New Year in South and Southeast Asia Date in the current year: April 13, 2016

New Year in South and Southeast Asia In many countries in South and Southeast Asia, the traditional New Year's festival is celebrated from April 13 to April 15. It is known by many names, but the best known name is Songkran. The festival is so called in Thailand and Laos.

The date of the holiday varies in different countries, but it typically begins on the 13th or 14th on April and lasts for three days. During this period, New Year celebrations are held in Thailand, Laos, India, Nepal, Bangladesh, Myanmar, Sri Lanka, Cambodia, and Maldives.

The New Year festival is typically celebrated in a big way in these countries. In Thailand, it is customary to throw water over each other. This ritual symbolizes washing all the bad away and starting the new year with a clean slate. Sometimes water is filled with fragrant herbs.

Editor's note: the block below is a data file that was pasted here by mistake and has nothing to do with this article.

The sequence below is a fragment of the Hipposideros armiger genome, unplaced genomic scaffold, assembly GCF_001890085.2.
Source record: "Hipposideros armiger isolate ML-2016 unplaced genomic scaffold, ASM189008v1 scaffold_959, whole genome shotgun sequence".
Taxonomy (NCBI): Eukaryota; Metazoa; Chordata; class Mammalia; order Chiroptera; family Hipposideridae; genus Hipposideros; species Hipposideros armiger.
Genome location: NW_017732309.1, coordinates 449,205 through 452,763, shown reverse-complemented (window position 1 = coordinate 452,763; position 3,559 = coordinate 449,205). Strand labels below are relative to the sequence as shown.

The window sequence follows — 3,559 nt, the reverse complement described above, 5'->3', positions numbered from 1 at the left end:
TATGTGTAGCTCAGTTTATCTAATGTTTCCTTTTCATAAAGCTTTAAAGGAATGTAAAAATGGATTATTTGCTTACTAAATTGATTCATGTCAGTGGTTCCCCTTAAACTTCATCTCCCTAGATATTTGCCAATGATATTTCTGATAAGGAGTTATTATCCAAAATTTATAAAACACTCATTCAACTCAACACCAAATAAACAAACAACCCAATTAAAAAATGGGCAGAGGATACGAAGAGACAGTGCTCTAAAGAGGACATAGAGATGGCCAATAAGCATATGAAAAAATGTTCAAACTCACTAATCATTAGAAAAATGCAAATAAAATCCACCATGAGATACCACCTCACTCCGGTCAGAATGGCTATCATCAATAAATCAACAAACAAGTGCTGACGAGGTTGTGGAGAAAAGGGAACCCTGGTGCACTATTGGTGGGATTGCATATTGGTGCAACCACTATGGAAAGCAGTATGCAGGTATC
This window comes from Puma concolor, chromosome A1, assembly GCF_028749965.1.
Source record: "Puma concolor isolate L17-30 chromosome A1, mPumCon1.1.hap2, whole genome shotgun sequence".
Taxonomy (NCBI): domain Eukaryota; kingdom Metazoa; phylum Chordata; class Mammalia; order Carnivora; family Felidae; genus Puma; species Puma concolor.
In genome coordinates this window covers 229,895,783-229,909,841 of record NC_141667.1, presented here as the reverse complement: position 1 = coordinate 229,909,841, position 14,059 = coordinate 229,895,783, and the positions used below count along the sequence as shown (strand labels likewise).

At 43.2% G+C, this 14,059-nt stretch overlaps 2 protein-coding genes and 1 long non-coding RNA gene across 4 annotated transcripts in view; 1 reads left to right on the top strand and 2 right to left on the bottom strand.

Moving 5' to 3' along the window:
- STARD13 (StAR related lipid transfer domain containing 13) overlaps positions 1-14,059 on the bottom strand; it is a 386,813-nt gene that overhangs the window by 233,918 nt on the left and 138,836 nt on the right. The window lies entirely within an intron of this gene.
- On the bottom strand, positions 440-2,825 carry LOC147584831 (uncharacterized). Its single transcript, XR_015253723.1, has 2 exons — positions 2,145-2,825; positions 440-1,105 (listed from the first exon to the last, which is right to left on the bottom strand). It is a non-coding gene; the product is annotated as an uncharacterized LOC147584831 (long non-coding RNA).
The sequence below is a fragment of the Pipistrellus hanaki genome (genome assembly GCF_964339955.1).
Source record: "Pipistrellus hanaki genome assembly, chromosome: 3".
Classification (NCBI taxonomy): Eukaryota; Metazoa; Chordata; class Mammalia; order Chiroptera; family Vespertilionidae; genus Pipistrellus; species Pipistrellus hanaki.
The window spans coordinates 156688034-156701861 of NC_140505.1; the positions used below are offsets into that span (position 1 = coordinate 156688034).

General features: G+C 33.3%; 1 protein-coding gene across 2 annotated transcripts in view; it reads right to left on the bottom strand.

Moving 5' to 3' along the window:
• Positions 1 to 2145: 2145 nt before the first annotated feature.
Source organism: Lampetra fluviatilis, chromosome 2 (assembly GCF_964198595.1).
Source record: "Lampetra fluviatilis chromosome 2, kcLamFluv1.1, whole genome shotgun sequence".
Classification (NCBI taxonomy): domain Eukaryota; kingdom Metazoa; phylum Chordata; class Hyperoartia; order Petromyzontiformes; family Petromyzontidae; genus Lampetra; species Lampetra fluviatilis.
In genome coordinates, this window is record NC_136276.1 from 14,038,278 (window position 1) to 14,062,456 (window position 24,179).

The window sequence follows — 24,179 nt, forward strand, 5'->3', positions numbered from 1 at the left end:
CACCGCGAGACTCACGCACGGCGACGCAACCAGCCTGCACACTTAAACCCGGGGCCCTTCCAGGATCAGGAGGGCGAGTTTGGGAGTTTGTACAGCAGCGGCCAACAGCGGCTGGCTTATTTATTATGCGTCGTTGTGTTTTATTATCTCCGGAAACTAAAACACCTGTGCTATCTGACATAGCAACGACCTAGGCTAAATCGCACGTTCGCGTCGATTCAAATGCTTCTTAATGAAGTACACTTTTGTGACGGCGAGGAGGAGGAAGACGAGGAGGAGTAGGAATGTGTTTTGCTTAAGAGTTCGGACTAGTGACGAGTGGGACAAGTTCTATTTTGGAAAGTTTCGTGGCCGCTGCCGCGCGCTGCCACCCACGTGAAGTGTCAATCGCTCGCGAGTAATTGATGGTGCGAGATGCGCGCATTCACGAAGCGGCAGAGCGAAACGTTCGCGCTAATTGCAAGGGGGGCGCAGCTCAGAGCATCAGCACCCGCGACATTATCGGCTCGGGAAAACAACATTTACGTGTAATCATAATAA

In Laos, perfumed water is also used to soak people and passers-by. Over the years, the tradition of throwing flour on each other has also developed. Other holiday traditions include singing, dancing, decorating Buddha images with flowers, and setting animals free.

In Myanmar, the New Year festival is called Thingyan. During the holiday, the government relaxes the restrictions on public gatherings. In Sri Lanka, this holiday is known as Sinhalese New Year, but it is celebrated by not only the Sinhalese people but by most Sri Lankans throughout the country. In Cambodia, people prepare special dishes and play traditional games on the occasion.

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Public Holidays, Religious Holidays, Folk Festivals


Thailand, Laos, Maldives, India, Nepal, Bangladesh, Myanmar, Sri Lanka, Cambodia


New Year in South and Southeast Asia, Songkran, public holiday, folk festival, religious holiday